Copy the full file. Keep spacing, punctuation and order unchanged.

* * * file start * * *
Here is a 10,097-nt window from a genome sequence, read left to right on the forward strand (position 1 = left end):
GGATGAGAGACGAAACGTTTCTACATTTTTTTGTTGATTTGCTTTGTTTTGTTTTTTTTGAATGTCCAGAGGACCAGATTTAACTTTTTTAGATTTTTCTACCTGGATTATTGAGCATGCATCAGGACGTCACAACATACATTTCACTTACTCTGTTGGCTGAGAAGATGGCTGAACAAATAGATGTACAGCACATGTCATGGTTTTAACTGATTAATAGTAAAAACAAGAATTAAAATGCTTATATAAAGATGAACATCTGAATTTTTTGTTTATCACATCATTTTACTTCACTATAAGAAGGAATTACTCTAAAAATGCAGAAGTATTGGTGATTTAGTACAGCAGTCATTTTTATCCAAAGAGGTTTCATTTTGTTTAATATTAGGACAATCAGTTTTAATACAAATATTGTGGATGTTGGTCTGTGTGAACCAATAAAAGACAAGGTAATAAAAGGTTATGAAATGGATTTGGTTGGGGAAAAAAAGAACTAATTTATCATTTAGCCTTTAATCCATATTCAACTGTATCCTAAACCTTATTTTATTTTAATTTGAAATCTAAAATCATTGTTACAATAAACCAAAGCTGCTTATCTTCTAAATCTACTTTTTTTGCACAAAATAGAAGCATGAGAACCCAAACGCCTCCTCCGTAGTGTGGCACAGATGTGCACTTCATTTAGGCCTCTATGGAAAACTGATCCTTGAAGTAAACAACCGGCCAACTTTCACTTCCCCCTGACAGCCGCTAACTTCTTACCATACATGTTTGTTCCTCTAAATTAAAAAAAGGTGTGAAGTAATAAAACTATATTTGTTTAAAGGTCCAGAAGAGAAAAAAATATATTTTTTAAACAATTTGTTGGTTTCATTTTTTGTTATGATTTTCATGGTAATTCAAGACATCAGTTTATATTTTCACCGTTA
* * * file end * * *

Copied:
Here is a 10,097-nt window from a genome sequence, read left to right on the forward strand (position 1 = left end):
GGATGAGAGACGAAACGTTTCTACATTTTTTTGTTGATTTGCTTTGTTTTGTTTTTTTTGAATGTCCAGAGGACCAGATTTAACTTTTTTAGATTTTTCTACCTGGATTATTGAGCATGCATCAGGACGTCACAACATACATTTCACTTACTCTGTTGGCTGAGAAGATGGCTGAACAAATAGATGTACAGCACATGTCATGGTTTTAACTGATTAATAGTAAAAACAAGAATTAAAATGCTTATATAAAGATGAACATCTGAATTTTTTGTTTATCACATCATTTTACTTCACTATAAGAAGGAATTACTCTAAAAATGCAGAAGTATTGGTGATTTAGTACAGCAGTCATTTTTATCCAAAGAGGTTTCATTTTGTTTAATATTAGGACAATCAGTTTTAATACAAATATTGTGGATGTTGGTCTGTGTGAACCAATAAAAGACAAGGTAATAAAAGGTTATGAAATGGATTTGGTTGGGGAAAAAAAGAACTAATTTATCATTTAGCCTTTAATCCATATTCAACTGTATCCTAAACCTTATTTTATTTTAATTTGAAATCTAAAATCATTGTTACAATAAACCAAAGCTGCTTATCTTCTAAATCTACTTTTTTTGCACAAAATAGAAGCATGAGAACCCAAACGCCTCCTCCGTAGTGTGGCACAGATGTGCACTTCATTTAGGCCTCTATGGAAAACTGATCCTTGAAGTAAACAACCGGCCAACTTTCACTTCCCCCTGACAGCCGCTAACTTCTTACCATACATGTTTGTTCCTCTAAATTAAAAAAAGGTGTGAAGTAATAAAACTATATTTGTTTAAAGGTCCAGAAGAGAAAAAAATATATTTTTTAAACAATTTGTTGGTTTCATTTTTTGTTATGATTTTCATGGTAATTCAAGACATCAGTTTATATTTTCACCGTTA